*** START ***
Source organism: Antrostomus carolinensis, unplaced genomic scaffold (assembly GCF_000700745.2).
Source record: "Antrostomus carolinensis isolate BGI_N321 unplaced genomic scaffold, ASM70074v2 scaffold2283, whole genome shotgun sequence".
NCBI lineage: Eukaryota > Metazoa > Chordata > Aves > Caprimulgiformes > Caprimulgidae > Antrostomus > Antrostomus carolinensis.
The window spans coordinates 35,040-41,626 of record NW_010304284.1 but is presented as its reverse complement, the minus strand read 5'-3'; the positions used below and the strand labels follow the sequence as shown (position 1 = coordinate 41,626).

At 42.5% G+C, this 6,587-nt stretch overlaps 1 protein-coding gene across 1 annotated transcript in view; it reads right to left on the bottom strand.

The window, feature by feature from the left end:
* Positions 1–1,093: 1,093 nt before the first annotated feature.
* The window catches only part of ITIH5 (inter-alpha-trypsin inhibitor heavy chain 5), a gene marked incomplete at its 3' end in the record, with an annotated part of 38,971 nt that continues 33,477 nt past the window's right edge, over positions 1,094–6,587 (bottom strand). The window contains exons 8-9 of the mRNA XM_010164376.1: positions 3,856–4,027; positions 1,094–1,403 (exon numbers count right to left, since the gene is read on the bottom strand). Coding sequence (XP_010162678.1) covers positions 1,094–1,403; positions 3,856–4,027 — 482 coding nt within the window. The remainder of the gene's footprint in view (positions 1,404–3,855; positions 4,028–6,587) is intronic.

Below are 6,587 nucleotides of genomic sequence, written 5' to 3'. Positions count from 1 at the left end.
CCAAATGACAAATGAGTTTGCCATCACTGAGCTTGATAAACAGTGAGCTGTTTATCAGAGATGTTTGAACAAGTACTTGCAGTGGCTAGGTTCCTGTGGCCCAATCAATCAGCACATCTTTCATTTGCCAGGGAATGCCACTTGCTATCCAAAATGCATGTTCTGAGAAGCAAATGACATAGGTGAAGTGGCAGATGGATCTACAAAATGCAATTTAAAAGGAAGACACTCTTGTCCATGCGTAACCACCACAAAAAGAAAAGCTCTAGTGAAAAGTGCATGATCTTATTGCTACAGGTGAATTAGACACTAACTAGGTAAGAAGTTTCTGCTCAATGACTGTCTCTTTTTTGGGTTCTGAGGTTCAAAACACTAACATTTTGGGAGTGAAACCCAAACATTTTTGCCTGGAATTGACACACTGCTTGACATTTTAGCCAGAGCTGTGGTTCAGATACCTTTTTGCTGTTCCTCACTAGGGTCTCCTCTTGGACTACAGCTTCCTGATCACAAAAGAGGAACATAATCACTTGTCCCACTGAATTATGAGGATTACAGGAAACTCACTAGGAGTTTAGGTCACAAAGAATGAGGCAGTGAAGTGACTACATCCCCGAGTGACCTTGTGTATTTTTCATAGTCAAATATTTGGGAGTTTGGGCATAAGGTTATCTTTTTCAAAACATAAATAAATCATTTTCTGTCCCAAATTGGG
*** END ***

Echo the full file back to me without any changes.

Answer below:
Source organism: Antrostomus carolinensis, unplaced genomic scaffold (assembly GCF_000700745.2).
Source record: "Antrostomus carolinensis isolate BGI_N321 unplaced genomic scaffold, ASM70074v2 scaffold2283, whole genome shotgun sequence".
NCBI lineage: Eukaryota > Metazoa > Chordata > Aves > Caprimulgiformes > Caprimulgidae > Antrostomus > Antrostomus carolinensis.
The window spans coordinates 35,040-41,626 of record NW_010304284.1 but is presented as its reverse complement, the minus strand read 5'-3'; the positions used below and the strand labels follow the sequence as shown (position 1 = coordinate 41,626).

At 42.5% G+C, this 6,587-nt stretch overlaps 1 protein-coding gene across 1 annotated transcript in view; it reads right to left on the bottom strand.

The window, feature by feature from the left end:
* Positions 1–1,093: 1,093 nt before the first annotated feature.
* The window catches only part of ITIH5 (inter-alpha-trypsin inhibitor heavy chain 5), a gene marked incomplete at its 3' end in the record, with an annotated part of 38,971 nt that continues 33,477 nt past the window's right edge, over positions 1,094–6,587 (bottom strand). The window contains exons 8-9 of the mRNA XM_010164376.1: positions 3,856–4,027; positions 1,094–1,403 (exon numbers count right to left, since the gene is read on the bottom strand). Coding sequence (XP_010162678.1) covers positions 1,094–1,403; positions 3,856–4,027 — 482 coding nt within the window. The remainder of the gene's footprint in view (positions 1,404–3,855; positions 4,028–6,587) is intronic.

Below are 6,587 nucleotides of genomic sequence, written 5' to 3'. Positions count from 1 at the left end.
CCAAATGACAAATGAGTTTGCCATCACTGAGCTTGATAAACAGTGAGCTGTTTATCAGAGATGTTTGAACAAGTACTTGCAGTGGCTAGGTTCCTGTGGCCCAATCAATCAGCACATCTTTCATTTGCCAGGGAATGCCACTTGCTATCCAAAATGCATGTTCTGAGAAGCAAATGACATAGGTGAAGTGGCAGATGGATCTACAAAATGCAATTTAAAAGGAAGACACTCTTGTCCATGCGTAACCACCACAAAAAGAAAAGCTCTAGTGAAAAGTGCATGATCTTATTGCTACAGGTGAATTAGACACTAACTAGGTAAGAAGTTTCTGCTCAATGACTGTCTCTTTTTTGGGTTCTGAGGTTCAAAACACTAACATTTTGGGAGTGAAACCCAAACATTTTTGCCTGGAATTGACACACTGCTTGACATTTTAGCCAGAGCTGTGGTTCAGATACCTTTTTGCTGTTCCTCACTAGGGTCTCCTCTTGGACTACAGCTTCCTGATCACAAAAGAGGAACATAATCACTTGTCCCACTGAATTATGAGGATTACAGGAAACTCACTAGGAGTTTAGGTCACAAAGAATGAGGCAGTGAAGTGACTACATCCCCGAGTGACCTTGTGTATTTTTCATAGTCAAATATTTGGGAGTTTGGGCATAAGGTTATCTTTTTCAAAACATAAATAAATCATTTTCTGTCCCAAATTGGG